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Review: Dave Fiuczynski at the Baked Potato

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As the Baked Potato steams toward its massive 40th anniversary jazz festival next weekend, there was something perfect about East Coast guitarist Dave Fiuczynski's performance Thursday night.

Revered as a home for musicians' musicians and those who love them, the Baked Potato is a cramped, warm little clubhouse hugging the 101 Freeway between Studio City and Hollywood, the sort of place where crinkled posters of musicians great (Larry Carlton) and obscure (Damn the Machine) frame a small performance space where the genre-blind lessons in progressive rock and jazz fusion from Miles Davis' electric period and the Mahavishnu Orchestra often rule the day.

Welcoming the room to an evening of “eastern Exotica groove-jams," Fiuczynski (pronounced Few-zhinsky, or “Fuze" for short) is the sort of wildly gifted guitarist right in the Baked Potato's wheelhouse. Leader of cultish prog-jazz group the Screaming Headless Torsos, Fiuczynski is a professor at Boston's Berklee College of Music and has performed with a host of experimental-minded musicians, including Stewart Copeland and keyboardist John Medeski, who teamed with Fiuczynski on the aggressively adventurous 1994 album “Lunar Crush."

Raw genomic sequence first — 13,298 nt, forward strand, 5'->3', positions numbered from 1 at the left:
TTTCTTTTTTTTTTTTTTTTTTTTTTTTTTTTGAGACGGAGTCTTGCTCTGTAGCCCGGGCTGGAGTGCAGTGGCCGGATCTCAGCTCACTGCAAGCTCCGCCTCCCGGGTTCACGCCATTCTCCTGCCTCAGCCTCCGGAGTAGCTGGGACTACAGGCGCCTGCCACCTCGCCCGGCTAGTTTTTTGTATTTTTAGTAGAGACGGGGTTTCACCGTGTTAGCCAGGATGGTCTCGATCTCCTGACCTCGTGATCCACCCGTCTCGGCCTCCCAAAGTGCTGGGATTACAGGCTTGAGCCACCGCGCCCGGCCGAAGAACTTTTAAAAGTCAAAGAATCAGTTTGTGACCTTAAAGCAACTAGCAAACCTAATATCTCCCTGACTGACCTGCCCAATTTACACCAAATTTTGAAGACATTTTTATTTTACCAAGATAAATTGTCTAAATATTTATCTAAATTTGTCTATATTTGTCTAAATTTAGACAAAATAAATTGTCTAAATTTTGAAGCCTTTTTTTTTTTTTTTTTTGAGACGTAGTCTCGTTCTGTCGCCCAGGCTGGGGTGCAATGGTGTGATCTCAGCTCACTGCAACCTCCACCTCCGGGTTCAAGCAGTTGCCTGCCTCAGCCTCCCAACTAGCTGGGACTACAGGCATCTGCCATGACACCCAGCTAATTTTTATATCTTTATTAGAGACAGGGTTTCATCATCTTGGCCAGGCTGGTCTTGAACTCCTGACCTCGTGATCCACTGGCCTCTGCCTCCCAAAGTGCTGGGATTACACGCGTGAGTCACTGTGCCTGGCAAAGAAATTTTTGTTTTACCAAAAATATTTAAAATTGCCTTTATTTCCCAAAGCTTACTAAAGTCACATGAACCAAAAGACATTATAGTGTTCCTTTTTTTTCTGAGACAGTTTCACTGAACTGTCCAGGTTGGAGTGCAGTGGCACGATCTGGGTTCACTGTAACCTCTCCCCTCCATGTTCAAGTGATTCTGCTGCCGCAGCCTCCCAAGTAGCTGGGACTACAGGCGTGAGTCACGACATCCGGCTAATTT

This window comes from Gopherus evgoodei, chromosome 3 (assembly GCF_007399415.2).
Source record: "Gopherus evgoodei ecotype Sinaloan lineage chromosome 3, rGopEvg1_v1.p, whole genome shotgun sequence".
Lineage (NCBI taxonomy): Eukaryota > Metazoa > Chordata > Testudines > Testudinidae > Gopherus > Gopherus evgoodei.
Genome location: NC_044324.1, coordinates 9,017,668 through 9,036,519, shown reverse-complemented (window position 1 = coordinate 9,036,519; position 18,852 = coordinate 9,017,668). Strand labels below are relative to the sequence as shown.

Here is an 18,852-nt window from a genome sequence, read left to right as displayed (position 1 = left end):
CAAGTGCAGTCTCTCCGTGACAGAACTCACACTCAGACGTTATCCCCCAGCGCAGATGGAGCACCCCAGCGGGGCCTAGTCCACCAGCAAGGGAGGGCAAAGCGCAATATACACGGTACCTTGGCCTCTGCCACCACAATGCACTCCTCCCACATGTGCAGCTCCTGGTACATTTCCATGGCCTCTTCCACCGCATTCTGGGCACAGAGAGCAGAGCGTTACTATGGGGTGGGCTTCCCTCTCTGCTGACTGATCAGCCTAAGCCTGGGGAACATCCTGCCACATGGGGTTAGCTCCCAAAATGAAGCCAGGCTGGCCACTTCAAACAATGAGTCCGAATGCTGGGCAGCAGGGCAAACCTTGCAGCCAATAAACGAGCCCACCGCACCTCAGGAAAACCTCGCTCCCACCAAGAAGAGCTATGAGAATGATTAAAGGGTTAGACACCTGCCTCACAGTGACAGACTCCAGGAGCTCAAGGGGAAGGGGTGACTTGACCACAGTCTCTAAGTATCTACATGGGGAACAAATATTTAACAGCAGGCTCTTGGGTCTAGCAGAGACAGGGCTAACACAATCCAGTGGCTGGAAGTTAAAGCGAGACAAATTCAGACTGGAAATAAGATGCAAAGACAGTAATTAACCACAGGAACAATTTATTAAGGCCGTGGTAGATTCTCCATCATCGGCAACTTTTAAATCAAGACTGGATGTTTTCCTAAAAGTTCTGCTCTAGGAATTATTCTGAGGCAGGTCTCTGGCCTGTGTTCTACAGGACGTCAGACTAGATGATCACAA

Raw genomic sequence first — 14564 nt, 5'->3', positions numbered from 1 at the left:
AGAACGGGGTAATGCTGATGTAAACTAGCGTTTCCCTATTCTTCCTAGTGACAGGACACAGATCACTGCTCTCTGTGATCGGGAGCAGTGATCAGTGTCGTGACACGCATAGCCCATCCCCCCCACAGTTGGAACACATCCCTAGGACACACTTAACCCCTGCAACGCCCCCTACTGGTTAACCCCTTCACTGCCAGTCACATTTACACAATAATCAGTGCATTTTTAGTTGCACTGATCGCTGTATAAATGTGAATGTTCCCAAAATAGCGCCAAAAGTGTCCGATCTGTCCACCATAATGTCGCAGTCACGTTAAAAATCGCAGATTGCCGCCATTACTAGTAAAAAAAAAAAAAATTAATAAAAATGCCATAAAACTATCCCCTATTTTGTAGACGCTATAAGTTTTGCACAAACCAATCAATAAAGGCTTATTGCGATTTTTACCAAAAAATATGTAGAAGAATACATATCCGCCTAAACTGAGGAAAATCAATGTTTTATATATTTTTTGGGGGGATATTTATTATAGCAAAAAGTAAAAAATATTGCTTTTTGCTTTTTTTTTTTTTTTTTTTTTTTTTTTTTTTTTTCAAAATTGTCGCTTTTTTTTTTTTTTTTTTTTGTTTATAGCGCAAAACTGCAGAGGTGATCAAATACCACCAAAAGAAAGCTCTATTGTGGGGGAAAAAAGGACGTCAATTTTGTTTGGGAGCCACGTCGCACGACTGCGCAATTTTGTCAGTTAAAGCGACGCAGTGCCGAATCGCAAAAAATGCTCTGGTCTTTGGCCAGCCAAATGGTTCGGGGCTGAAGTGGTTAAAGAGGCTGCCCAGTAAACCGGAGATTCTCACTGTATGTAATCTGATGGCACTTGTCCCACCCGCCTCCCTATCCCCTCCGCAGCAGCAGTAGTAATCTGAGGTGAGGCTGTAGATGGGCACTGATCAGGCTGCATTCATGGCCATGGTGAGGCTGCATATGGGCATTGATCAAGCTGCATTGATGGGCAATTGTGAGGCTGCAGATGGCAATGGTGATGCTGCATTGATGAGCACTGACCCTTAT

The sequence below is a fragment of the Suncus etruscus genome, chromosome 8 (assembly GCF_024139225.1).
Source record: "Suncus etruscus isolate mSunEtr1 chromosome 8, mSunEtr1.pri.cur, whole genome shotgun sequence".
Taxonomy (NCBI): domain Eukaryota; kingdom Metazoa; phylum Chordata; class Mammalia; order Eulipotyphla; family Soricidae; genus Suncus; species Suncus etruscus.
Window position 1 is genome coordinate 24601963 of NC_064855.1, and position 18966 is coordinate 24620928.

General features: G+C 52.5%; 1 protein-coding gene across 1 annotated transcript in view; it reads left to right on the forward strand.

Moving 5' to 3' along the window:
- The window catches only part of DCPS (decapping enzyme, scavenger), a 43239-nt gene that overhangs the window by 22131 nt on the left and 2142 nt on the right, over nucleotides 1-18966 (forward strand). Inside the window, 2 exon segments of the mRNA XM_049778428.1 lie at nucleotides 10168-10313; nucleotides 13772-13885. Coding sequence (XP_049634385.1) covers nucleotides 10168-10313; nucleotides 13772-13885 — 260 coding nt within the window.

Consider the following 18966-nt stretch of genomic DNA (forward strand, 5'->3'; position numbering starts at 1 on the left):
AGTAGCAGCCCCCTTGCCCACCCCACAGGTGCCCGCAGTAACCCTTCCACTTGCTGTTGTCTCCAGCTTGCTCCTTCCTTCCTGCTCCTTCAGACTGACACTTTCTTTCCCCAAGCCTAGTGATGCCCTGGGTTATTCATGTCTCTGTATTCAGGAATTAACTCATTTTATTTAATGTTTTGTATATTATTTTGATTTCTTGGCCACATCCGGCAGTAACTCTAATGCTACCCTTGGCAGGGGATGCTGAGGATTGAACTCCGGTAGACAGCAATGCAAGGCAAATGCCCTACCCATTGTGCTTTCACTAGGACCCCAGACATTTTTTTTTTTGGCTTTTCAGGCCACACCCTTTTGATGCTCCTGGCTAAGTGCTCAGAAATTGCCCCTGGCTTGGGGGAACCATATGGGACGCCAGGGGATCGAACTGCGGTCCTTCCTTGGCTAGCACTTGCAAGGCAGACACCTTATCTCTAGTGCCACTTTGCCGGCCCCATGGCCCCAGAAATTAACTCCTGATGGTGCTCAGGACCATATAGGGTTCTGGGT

Armed with a glistening double-necked guitar (one of which was seven- stringed, the other 12-stringed and fretless, thank you very much), Fiuczynski led a trio though a battery of hard-hitting instrumentals that spanned the worlds of blues, funk, jazz and rock. Using the fretless neck of his guitar to glide through a tone resembling a pedal steel, Fiuczynski honored one of his influences with a smoking take on John McLaughlin's “Birds of Fire," while the recently released original “Habibi" showed a more contemplative side that also dipped into lightning-quick metallic runs.

While virtuosity for virtuosity's sake can get overwhelming, Fiuczynski always left room for flesh and blood in his playing, most notably on a thickly funky cover of Eddie Harris' “Freedom Jazz Dance" that also featured young drummer Alex “Biscuit" Bailey on a mind- bending solo that ignited the room with an avalanche of kickdrum triplets and cymbal crashes.

Though surely weighed down by more than a few of the club's signature, football-sized stuffed potatoes, the crowd went right along with the trio at every virtuosic turn, showing as little regard for genre boundaries and limits as the club itself.

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